One last (weird) reaction to show you with respect to elimination reactions. Can you see what’s weird about it?
How did that double bond get over there? Normally when elimination occurs, we remove a hydrogen from the carbon adjacent to the leaving group. But here, something extra has taken place.
Let’s look at all the bonds that form and the bonds that break so we can track down exactly what happens:
Notice how it differs from a typical elimination reaction? Sure, we’re forming C-C (π), and breaking C-H and C-OH, but we have an extra C-H that forms and an extra C-H that breaks.
This is a sure sign of a rearrangement step!
So what’s going on here?
Well, we start by protonating the alcohol. This allows for water to leave in the next step, which is going to form a carbocation. Here’s the thing: the carbocation is secondary, and we’re adjacent to a tertiary carbon. So if the hydrogen (and its pair of electrons) were to migrate from C3 in our example to C-2, we’d now have a tertiary carbocation, which is more stable. Then, a base (water in this example) could remove C-H, forming the more substituted alkene (the Zaitsev product in this case). And that’s how the alkene ends up there.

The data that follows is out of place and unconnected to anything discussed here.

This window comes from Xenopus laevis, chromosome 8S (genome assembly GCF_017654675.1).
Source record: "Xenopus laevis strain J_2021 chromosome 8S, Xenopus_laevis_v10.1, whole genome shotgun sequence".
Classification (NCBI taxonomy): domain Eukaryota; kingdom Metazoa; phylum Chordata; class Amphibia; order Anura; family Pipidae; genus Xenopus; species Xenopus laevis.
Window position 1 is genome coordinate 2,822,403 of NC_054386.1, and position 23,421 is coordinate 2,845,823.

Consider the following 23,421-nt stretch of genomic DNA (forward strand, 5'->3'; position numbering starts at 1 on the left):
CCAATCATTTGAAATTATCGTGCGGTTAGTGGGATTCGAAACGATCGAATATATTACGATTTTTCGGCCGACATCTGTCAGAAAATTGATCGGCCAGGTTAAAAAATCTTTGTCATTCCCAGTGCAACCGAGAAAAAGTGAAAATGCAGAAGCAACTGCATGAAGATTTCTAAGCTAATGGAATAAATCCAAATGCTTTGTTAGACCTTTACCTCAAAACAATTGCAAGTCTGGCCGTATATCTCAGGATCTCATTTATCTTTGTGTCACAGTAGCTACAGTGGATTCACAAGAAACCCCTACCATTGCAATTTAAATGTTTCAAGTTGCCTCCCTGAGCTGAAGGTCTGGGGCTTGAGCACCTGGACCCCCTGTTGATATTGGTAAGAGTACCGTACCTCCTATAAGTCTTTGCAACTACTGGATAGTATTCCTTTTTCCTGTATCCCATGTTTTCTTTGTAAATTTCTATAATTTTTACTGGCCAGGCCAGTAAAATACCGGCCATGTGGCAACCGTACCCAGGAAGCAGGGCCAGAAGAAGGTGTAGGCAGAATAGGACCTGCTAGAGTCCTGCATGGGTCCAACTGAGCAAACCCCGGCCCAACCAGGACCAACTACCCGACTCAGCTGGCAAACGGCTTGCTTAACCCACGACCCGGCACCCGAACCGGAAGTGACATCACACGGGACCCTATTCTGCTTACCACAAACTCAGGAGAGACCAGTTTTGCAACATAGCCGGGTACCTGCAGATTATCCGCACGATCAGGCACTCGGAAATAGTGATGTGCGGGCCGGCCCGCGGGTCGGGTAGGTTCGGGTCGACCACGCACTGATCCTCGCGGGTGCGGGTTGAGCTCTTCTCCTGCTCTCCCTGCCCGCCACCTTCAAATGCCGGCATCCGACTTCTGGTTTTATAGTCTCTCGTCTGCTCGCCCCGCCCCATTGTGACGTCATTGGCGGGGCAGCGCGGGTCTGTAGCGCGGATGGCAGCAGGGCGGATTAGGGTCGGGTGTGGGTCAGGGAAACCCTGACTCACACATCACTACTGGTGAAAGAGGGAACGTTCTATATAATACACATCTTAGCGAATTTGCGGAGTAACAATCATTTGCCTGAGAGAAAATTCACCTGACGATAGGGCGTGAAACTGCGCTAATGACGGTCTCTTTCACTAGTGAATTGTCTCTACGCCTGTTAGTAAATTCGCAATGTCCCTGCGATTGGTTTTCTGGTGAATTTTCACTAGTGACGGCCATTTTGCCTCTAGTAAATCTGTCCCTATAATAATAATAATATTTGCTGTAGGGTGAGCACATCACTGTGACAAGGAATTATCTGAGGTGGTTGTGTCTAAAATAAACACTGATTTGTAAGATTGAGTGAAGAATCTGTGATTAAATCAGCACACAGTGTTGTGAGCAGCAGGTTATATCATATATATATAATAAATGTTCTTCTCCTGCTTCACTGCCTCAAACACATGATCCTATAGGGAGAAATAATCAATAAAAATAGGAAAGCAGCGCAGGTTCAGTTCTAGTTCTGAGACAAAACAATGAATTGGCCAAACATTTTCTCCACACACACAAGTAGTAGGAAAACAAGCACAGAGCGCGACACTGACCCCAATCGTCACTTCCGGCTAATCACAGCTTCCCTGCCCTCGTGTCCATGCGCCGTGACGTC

OK. So that’s one mystery solved.
You might remember that these types of rearrangements can occur in SN1 reactions too. And if you read that post, you might recall that in addition to shifts of hydrogen (“hydride”, because there’s a pair of electrons attached) we can also have alkyl shifts. Here’s a final example. Note – I’ve also made a video of this, you can watch it here.
This pretty much does it for elimination reactions.
In the next series of posts, let’s go though one of the biggest questions students struggle with. Okay, now that we’ve gone through substitution and elimination reactions, HOW DO WE DECIDE WHICH ONE IS GOING TO OCCUR IN EACH SITUATION?
Great question. That’s next.